Seven Creative Ways to Change Your Perspective
Do little things make you unnecessarily stressed?
Do you feel a nagging sense of dissatisfaction with your life?
Do you struggle to see other peopleâ€™s point of view?
Itâ€™s often hard to keep a sense of perspective in our lives. Weâ€™re constantly bombarded with urgent-seeming stimuli â€“ like texts, phone calls, instant messages, tweets and emails. We live each day in a rush, fighting our way through an endless to-do list.
And we often grumble and complain about problems in our life, while ignoring all the good things which we have. We might get blinkered and feel that our opinions are the right ones.
Changing your perspective can be incredibly refreshing. It might:
- Open up new possibilities that you hadnâ€™t thought of before
- Help you to heal a relationship with someone who you thought had â€œstupidâ€ values and opinions
- Calm you down when youâ€™re feeling stressed
- Let you enjoy and appreciate all the good things you already have
Here are seven simple ways to change your perspective. Give one (or more!) of them a try, today:
#1: Ask â€œWill it Matter in Five Yearsâ€?
When Iâ€™m anxious about something, this is what I often ask myself. Almost always, the answer is that it wonâ€™t matter in a week, let alone in five years.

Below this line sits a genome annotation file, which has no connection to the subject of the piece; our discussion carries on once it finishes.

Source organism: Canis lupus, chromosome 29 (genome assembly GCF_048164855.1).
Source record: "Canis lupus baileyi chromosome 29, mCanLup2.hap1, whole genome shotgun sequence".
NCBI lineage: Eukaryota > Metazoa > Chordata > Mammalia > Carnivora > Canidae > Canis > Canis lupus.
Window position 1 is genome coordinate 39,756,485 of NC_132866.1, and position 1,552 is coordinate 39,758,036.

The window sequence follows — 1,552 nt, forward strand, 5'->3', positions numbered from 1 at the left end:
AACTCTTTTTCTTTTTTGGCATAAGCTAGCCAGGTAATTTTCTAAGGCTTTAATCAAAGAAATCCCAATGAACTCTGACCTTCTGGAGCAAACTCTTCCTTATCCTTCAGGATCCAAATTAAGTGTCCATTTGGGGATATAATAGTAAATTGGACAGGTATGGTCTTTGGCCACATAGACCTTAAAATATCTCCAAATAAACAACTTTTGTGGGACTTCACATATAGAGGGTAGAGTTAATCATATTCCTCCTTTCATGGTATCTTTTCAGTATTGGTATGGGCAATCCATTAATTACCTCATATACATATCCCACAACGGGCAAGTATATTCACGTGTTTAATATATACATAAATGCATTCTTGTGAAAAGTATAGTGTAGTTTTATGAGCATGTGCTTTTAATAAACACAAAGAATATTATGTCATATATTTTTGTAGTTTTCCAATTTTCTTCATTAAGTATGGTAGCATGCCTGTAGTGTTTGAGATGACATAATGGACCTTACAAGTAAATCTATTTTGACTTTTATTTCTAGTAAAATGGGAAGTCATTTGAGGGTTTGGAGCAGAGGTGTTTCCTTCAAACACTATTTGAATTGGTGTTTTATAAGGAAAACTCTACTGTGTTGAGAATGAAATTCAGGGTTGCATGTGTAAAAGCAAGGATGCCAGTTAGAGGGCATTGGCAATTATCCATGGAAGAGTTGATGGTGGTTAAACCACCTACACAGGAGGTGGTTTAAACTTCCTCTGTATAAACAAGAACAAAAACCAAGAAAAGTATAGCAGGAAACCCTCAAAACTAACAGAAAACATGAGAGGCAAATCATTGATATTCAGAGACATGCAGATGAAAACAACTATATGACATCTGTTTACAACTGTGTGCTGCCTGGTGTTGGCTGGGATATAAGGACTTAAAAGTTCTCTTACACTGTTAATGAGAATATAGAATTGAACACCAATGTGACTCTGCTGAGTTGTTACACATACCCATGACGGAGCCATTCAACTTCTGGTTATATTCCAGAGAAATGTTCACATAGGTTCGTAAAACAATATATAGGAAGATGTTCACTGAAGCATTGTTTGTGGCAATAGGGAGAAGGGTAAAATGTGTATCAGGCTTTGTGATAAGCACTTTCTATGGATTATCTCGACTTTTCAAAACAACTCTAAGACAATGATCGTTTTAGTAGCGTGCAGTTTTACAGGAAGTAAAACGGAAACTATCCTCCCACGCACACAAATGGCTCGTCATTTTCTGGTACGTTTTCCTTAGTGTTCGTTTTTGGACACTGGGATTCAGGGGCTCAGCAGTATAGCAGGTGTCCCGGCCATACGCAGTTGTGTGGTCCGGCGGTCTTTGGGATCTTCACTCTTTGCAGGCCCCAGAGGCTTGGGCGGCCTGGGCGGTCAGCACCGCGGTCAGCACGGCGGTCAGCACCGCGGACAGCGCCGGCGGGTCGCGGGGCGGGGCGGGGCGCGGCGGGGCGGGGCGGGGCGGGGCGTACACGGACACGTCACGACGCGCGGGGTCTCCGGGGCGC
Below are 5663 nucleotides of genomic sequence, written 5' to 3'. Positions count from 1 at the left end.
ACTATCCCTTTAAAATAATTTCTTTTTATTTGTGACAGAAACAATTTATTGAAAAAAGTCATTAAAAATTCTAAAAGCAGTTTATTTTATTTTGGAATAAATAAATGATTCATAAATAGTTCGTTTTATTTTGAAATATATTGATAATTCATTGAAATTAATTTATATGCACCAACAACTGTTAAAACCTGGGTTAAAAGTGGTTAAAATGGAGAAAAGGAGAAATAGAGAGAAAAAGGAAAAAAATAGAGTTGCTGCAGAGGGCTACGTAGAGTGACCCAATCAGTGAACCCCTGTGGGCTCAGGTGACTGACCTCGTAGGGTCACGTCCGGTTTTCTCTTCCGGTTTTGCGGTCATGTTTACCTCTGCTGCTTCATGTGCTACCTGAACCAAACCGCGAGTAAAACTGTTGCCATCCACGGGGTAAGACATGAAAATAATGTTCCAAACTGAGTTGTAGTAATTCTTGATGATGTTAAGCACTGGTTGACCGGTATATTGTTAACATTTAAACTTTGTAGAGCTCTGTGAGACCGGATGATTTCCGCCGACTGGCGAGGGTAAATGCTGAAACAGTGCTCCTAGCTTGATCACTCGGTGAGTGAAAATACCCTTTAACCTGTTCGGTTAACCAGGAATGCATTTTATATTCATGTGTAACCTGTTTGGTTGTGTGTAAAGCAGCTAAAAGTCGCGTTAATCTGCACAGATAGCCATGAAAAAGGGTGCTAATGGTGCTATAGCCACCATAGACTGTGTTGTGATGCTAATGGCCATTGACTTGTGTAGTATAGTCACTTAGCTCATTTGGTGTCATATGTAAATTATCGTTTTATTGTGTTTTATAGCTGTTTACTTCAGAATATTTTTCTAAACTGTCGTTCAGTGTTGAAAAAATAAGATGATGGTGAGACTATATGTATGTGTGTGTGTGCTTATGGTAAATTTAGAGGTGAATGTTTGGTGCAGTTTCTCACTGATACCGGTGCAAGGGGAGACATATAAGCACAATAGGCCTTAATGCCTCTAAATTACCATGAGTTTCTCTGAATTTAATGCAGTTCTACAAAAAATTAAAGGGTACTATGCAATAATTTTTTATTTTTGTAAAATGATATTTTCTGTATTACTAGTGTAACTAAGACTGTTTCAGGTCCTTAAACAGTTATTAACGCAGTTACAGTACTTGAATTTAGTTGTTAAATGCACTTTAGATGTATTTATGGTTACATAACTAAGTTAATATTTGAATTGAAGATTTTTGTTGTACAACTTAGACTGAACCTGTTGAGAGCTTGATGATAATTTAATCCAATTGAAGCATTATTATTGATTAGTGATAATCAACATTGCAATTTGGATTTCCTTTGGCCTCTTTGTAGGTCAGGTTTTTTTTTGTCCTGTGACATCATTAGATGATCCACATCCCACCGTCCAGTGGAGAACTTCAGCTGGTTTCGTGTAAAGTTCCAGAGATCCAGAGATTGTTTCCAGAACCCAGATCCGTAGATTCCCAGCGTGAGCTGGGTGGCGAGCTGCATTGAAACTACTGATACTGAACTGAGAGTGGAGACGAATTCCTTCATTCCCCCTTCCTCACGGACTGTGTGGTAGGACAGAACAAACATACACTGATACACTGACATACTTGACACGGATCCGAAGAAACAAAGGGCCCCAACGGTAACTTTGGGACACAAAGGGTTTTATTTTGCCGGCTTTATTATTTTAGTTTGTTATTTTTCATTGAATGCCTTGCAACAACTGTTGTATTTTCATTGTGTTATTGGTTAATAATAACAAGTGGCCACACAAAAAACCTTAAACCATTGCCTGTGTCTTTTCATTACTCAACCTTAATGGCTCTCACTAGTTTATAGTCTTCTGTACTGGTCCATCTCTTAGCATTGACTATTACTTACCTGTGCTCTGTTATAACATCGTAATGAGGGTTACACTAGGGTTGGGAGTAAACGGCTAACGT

Some days â€“ even some moments â€“ are life-changing. Youâ€™ve probably been through some of these â€“ like exams, job interviews, the decision to get married, or buying a house.
Most of what we worry about, though, is fleeting and trivial. Maybe youâ€™ve made a mistake at work, or youâ€™ve had a dinner crisis which means your family is eating pizza for the third time in three days. Itâ€™s really not worth stressing yourself over.
#2: Draw or Write About a Situation
Maybe youâ€™ve got a big decision to make, or a big problem to confront. It might have been on your mind for days or weeks; it could even be something that youâ€™ve talked about (or argued about) with your partner.
The problem is, you feel like youâ€™re not getting anywhere. Youâ€™re just as uncertain or anxious as you were before.
This is a great time to grab a pen and paper. Either write about the problem â€“ perhaps in the style of a journal entry, or as a list of ideas â€“ or draw something which represents the current situation. By doing your thinking on paper, you automatically start creating structure and order, allowing you to see things from a new, clearer, perspective. Chances are, youâ€™ll find several possible solutions.
#3: Write a List of Things Youâ€™re Grateful For
Whatever your current situation, youâ€™ve got loads of great things in your life too. Some of us (me included!) find it all too easy to moan about stuff which isnâ€™t going well â€“ but pretty hard to spot the everyday good things which we take for granted.
Spend five minutes writing a list of things which youâ€™re grateful for. They can be big (â€œmy parentsâ€™ love and supportâ€) or small (â€œfresh coffeeâ€). This is a powerful exercise to do on a regular basis, perhaps every week. You can also do it as a family.